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Equipment Help with lenses for a beginner

Discussion in 'Photography, Art & Design' started by MightyBenihana, 18 Aug 2014.

  1. MightyBenihana

    MightyBenihana Do or do not, there is no try

    8 Sep 2011
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    Hi photography forum,

    I am getting a D3300 with the 18-55mm kit lens. However, because lenses are so expensive where I live I need to get any lenses I want while my folks are visiting.

    At the moment I am looking at these:




    I could probably afford all of them but would this be worth it?

    I know it may be better to buy 1 super good lens but then I am a beginner so I have no idea which I will prefer.

    I will be shooting pictures of the children a lot but would also like it to be usable for a lot of the landscapes around here too.

    Any suggestions would be really appreciated, thanks.
  2. Instagib

    Instagib Well-Known Member

    12 Mar 2010
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    The 50mm is an excellent choice for a crop sensor camera like your D3300. The crop factor gives you an equivalent focal length of 75mm, which is a great working length for portraits. The quick f1.8 aperture will also teach you the significance of aperture and its impact on depth of field. It'll also be handy in low light conditions.

    I was never a fan of 35mm lenses for some reason. Just never needed one, so I cant really comment on them.

    The 55-300mm will offer you some incredible reach, but it's not particularly quick and will restrict your use to well lit situations like sunny days.

    For landscapes, you will need a fairly wide angle lens and a tripod. Your kit lens should be okay at the 18mm for starting off.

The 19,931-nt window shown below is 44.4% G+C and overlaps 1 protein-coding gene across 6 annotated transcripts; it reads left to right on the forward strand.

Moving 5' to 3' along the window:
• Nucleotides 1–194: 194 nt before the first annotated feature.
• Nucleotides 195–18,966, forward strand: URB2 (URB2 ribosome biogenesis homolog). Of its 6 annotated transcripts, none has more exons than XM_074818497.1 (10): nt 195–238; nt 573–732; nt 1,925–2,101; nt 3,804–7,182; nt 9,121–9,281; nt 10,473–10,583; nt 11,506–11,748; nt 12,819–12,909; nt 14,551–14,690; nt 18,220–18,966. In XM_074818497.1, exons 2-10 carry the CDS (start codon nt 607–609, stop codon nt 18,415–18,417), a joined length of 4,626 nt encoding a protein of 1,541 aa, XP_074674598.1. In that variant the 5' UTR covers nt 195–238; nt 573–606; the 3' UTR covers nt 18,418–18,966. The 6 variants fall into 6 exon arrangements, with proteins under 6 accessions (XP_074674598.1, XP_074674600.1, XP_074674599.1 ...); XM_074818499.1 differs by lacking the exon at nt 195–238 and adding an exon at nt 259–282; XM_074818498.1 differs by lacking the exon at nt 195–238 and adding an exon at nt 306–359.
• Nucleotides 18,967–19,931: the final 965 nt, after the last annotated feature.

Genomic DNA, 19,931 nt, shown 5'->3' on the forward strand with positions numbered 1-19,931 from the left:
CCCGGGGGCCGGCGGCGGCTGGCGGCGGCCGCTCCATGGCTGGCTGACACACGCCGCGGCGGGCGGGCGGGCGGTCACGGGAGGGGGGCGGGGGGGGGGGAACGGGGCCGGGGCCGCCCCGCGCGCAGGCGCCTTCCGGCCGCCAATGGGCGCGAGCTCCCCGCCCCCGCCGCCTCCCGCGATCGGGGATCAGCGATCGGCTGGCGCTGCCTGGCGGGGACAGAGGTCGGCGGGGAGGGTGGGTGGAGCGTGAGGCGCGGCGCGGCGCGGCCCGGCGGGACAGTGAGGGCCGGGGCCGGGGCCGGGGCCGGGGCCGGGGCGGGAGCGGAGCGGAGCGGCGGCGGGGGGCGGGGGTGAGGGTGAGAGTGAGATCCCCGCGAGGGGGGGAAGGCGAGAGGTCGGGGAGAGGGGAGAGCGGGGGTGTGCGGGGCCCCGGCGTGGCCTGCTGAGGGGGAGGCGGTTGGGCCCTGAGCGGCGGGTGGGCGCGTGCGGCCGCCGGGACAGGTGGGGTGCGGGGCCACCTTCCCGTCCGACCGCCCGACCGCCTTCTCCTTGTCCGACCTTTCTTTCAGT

You can spend silly money on lenses, but until you know what you really want to achieve from them, the potential to waste your money is high. You might, for example, invest in some fast wide angle lenses, but then decide you like taking portraits. (Wide angles distort the features on a face up close.)

    Having said that, the best advise for people starting out is to get an alright body, and invest more in lenses. Good lenses will see you through body upgrades.

    What I'd say is this; get all three of them as they will offer a very versatile package of focal lengths for a beginner, then get out and shoot as many shots as you can. Have a look over what kind of shots you tend towards and what lens you use the most. This will give you an idea as to what kind of photography you have an affinity to. By then, you will also have an idea of what you are missing; eg you might decide that you want a faster prime of a certain length, or that you never use the 300mm end of your kit and can get a faster, but shorter tele.
    Last edited: 18 Aug 2014
  3. JazzXP

    JazzXP Eh! Steve

    30 Apr 2002
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    Another +1 for the 50mm, that one lens on my old crop sensor (I've now moved to full frame) made me think and learn about photography more than any other lens.
  4. wyx087

    wyx087 Homeworld 3 is happening!!

    15 Aug 2007
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    Personally I would buy the 35mm over 50mm. Although I rate my 85mm on full frame highly, I rate the 35mm equivalent x100 even higher, covering 90% of all my photography needs. If choosing between 2 standard primes, I'd always the wider one because you can always step closer.

    So if I'm buying, I'd get 35mm f1.8 and 55-300 lenses to cover for most cases. But that's me, I prefer wider angle.

    Look through your viewfinder, see if you prefer to shoot most of your photos at 35mm or 50mm, then decide which prime lens suits you.
  5. sonicgroove

    sonicgroove Radical Atheist

    16 Mar 2011